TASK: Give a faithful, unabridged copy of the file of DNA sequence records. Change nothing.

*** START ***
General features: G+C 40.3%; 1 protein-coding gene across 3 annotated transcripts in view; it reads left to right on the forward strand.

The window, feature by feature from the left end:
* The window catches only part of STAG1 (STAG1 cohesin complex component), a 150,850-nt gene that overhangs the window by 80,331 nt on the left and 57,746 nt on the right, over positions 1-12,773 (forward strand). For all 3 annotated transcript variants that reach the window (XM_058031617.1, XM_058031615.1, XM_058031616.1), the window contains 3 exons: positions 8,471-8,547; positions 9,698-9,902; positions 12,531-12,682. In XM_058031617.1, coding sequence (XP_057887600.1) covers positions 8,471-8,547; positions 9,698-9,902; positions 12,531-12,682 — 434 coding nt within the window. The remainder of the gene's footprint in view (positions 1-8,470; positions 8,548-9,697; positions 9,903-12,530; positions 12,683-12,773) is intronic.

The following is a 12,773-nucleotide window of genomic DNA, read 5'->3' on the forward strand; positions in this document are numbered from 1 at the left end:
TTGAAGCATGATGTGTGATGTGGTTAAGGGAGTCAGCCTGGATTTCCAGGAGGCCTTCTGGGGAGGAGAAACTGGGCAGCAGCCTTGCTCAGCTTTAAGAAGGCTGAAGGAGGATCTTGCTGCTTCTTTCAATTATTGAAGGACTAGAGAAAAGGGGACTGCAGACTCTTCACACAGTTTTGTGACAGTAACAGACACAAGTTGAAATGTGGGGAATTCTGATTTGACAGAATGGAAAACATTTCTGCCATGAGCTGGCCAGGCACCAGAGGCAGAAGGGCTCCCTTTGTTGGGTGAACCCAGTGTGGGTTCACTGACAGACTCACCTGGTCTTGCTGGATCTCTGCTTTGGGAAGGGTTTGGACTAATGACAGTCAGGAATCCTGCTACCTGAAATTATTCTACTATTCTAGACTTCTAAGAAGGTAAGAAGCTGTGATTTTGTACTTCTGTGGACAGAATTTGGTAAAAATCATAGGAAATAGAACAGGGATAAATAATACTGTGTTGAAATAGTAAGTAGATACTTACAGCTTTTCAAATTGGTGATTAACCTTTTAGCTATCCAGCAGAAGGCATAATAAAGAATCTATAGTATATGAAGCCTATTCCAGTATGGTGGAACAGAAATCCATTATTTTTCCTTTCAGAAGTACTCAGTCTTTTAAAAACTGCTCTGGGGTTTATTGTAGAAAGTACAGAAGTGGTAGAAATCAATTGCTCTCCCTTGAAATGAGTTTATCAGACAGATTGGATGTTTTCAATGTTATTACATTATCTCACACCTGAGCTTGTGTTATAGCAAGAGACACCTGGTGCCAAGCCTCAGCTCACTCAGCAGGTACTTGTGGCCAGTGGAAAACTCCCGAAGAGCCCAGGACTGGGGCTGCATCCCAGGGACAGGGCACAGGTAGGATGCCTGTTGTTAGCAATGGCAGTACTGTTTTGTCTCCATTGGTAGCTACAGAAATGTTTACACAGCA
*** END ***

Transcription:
General features: G+C 40.3%; 1 protein-coding gene across 3 annotated transcripts in view; it reads left to right on the forward strand.

The window, feature by feature from the left end:
* The window catches only part of STAG1 (STAG1 cohesin complex component), a 150,850-nt gene that overhangs the window by 80,331 nt on the left and 57,746 nt on the right, over positions 1-12,773 (forward strand). For all 3 annotated transcript variants that reach the window (XM_058031617.1, XM_058031615.1, XM_058031616.1), the window contains 3 exons: positions 8,471-8,547; positions 9,698-9,902; positions 12,531-12,682. In XM_058031617.1, coding sequence (XP_057887600.1) covers positions 8,471-8,547; positions 9,698-9,902; positions 12,531-12,682 — 434 coding nt within the window. The remainder of the gene's footprint in view (positions 1-8,470; positions 8,548-9,697; positions 9,903-12,530; positions 12,683-12,773) is intronic.

The following is a 12,773-nucleotide window of genomic DNA, read 5'->3' on the forward strand; positions in this document are numbered from 1 at the left end:
TTGAAGCATGATGTGTGATGTGGTTAAGGGAGTCAGCCTGGATTTCCAGGAGGCCTTCTGGGGAGGAGAAACTGGGCAGCAGCCTTGCTCAGCTTTAAGAAGGCTGAAGGAGGATCTTGCTGCTTCTTTCAATTATTGAAGGACTAGAGAAAAGGGGACTGCAGACTCTTCACACAGTTTTGTGACAGTAACAGACACAAGTTGAAATGTGGGGAATTCTGATTTGACAGAATGGAAAACATTTCTGCCATGAGCTGGCCAGGCACCAGAGGCAGAAGGGCTCCCTTTGTTGGGTGAACCCAGTGTGGGTTCACTGACAGACTCACCTGGTCTTGCTGGATCTCTGCTTTGGGAAGGGTTTGGACTAATGACAGTCAGGAATCCTGCTACCTGAAATTATTCTACTATTCTAGACTTCTAAGAAGGTAAGAAGCTGTGATTTTGTACTTCTGTGGACAGAATTTGGTAAAAATCATAGGAAATAGAACAGGGATAAATAATACTGTGTTGAAATAGTAAGTAGATACTTACAGCTTTTCAAATTGGTGATTAACCTTTTAGCTATCCAGCAGAAGGCATAATAAAGAATCTATAGTATATGAAGCCTATTCCAGTATGGTGGAACAGAAATCCATTATTTTTCCTTTCAGAAGTACTCAGTCTTTTAAAAACTGCTCTGGGGTTTATTGTAGAAAGTACAGAAGTGGTAGAAATCAATTGCTCTCCCTTGAAATGAGTTTATCAGACAGATTGGATGTTTTCAATGTTATTACATTATCTCACACCTGAGCTTGTGTTATAGCAAGAGACACCTGGTGCCAAGCCTCAGCTCACTCAGCAGGTACTTGTGGCCAGTGGAAAACTCCCGAAGAGCCCAGGACTGGGGCTGCATCCCAGGGACAGGGCACAGGTAGGATGCCTGTTGTTAGCAATGGCAGTACTGTTTTGTCTCCATTGGTAGCTACAGAAATGTTTACACAGCA